(i)  Levy of tax, as once suggested by James Tobin in 1970s, on transactions in the currency market (this species of tax can be called ‘transaction tax') [this will dampen exchange rate volatility, and would take care of many other pathological manifestations of the present-day financial system.)

(ii)  Levy of tax on all transnational transactions, and to include in the ken of taxation the levy of tax on the income of non-residents, and corporations incorporated outside the territory whether directly or through subsidiaries.

(iii)  To exercise exclusive tax jurisdiction on the cyberspace income-generating spaces, and wealth amassing vaults.

The ITA may consist of an Assembly of all states signatories to the Convention; a Council consisting of 5 executive members, elected by the members of the Assembly to function as the apex executive agency of the ITA ; a Tribunal designed to work as a court of law whose orders to operate effectively even under the domestic jurisdictions; a Directorate of Investigation with powers to conduct investigation even in the domestic jurisdictions exercising the powers of the civil court which are exercised by the domestic tax authorities. The ITA may be granted competence to appeal to the International Court of Justice which may be given jurisdiction on all states coming within the province of the charge of international taxation under the proposed convention. If a particular state is non-cooperative various ameliorative or punitive measures can be suggested by the ITA to the specified UN authority for necessary actions (which may even involve a reference to the Security Council)..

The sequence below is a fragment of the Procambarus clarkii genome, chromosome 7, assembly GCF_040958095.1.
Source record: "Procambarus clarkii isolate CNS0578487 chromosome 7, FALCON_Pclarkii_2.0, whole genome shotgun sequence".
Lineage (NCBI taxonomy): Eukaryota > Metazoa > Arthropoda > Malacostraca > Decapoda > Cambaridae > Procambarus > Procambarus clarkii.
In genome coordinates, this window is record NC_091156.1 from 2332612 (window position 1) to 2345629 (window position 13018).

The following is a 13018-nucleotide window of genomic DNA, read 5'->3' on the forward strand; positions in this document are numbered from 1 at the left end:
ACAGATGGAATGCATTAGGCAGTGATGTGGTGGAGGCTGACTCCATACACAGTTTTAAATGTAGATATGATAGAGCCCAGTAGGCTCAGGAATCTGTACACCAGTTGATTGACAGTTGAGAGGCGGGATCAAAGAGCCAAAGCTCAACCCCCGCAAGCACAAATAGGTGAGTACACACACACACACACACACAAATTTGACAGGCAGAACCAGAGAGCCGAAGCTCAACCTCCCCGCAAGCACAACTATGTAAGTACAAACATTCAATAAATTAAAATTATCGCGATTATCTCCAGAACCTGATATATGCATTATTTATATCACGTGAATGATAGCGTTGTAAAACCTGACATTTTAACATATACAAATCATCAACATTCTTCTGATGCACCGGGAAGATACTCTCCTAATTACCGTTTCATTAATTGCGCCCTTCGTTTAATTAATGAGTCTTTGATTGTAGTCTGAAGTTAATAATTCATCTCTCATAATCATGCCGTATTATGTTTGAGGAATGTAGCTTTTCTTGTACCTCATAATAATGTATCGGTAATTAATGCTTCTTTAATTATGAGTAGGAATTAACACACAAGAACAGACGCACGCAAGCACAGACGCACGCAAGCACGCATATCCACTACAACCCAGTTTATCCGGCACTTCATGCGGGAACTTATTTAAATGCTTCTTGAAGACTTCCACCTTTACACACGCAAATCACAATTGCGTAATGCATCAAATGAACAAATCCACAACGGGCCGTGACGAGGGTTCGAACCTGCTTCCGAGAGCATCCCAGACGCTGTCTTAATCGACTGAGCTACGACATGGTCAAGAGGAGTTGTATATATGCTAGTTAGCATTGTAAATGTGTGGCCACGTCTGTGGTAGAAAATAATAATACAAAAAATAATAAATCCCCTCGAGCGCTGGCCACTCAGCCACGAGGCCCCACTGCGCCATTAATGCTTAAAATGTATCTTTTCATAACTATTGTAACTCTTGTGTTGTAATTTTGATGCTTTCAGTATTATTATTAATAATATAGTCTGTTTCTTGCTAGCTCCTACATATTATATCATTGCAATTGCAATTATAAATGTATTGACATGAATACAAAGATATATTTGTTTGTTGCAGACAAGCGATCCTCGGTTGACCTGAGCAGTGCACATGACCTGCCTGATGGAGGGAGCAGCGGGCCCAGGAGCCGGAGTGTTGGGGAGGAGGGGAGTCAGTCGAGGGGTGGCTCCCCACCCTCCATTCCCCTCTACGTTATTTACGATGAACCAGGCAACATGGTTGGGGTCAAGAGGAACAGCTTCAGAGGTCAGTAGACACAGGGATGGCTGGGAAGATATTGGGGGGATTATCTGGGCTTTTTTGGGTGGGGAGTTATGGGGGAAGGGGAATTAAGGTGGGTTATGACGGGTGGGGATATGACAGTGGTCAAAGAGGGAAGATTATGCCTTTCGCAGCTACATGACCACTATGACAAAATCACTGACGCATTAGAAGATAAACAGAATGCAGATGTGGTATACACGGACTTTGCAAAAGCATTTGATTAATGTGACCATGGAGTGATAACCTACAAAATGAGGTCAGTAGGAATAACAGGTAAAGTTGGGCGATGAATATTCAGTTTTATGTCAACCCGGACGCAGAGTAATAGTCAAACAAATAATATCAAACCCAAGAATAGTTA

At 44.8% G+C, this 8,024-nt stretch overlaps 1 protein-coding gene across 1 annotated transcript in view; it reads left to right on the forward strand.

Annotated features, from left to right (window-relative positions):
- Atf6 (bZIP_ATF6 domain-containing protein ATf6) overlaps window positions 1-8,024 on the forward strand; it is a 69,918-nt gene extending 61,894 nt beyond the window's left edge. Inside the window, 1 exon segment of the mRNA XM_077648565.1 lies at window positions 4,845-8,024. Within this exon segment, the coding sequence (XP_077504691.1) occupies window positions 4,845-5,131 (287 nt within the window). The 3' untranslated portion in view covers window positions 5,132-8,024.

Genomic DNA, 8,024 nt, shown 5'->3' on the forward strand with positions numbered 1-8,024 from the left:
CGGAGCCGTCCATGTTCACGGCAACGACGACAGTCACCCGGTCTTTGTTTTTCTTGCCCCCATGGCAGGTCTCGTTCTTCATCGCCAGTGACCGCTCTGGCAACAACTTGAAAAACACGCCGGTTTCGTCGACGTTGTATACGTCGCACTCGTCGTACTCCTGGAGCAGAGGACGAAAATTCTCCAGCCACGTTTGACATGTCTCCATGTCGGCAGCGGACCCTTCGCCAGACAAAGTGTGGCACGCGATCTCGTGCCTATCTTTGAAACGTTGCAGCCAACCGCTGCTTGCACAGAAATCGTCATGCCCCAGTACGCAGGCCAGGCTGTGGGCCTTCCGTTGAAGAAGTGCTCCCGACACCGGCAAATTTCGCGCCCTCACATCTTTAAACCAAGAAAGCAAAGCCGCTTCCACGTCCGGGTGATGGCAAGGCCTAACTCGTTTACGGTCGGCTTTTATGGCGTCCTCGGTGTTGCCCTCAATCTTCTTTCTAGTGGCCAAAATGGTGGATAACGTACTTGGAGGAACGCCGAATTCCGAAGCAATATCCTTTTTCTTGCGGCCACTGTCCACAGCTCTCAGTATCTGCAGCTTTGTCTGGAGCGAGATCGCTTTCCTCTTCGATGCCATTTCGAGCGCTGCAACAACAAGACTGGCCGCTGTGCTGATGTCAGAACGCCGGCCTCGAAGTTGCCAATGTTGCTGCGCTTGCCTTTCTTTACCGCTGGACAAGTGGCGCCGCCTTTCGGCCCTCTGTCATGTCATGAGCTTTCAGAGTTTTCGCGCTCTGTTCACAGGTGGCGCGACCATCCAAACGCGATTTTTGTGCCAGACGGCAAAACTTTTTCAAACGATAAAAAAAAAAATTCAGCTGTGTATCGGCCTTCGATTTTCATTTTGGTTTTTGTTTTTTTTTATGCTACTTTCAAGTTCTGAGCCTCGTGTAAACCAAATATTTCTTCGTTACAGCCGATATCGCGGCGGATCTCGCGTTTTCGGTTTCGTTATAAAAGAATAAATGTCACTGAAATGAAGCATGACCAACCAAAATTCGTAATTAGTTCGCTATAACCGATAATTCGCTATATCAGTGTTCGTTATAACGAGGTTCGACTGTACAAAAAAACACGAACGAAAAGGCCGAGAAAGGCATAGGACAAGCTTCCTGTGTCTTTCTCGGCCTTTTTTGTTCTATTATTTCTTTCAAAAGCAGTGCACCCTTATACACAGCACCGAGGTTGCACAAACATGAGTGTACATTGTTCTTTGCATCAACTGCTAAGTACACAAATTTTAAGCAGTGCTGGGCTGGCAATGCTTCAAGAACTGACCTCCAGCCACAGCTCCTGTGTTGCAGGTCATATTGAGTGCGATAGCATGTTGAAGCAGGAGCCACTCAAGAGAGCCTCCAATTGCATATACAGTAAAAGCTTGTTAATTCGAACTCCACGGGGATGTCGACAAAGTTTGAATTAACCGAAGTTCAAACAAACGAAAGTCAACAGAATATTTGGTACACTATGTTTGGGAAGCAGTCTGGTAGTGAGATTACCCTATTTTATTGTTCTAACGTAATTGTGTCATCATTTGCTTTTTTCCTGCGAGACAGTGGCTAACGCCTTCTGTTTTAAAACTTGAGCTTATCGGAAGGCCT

The earnings from international taxation can go to the Consolidated Fund of the ITA out of which resources can be used, at the resolution of the United Nations, for various purposes of global welfare including these:

(i) To finance all international organizations including the United Nations but excluding those specifically excluded on policy considerations (such as the WTO or IMF) ;

(ii)  To grant resources for international humanitarian operations, and poverty alleviations;

(iii)  To maintain a fund to meet some unprecedented crisis caused whether by nature's wrath or on account of institutional failures.

(iv)  To assist through various ways in the creation of better conditions of living amongst the poor world over;

(v)  To set up, if need be a security system in order to protect, if so authorized by the U.N., such peoples who are subjected to unjust sufferings and treatment.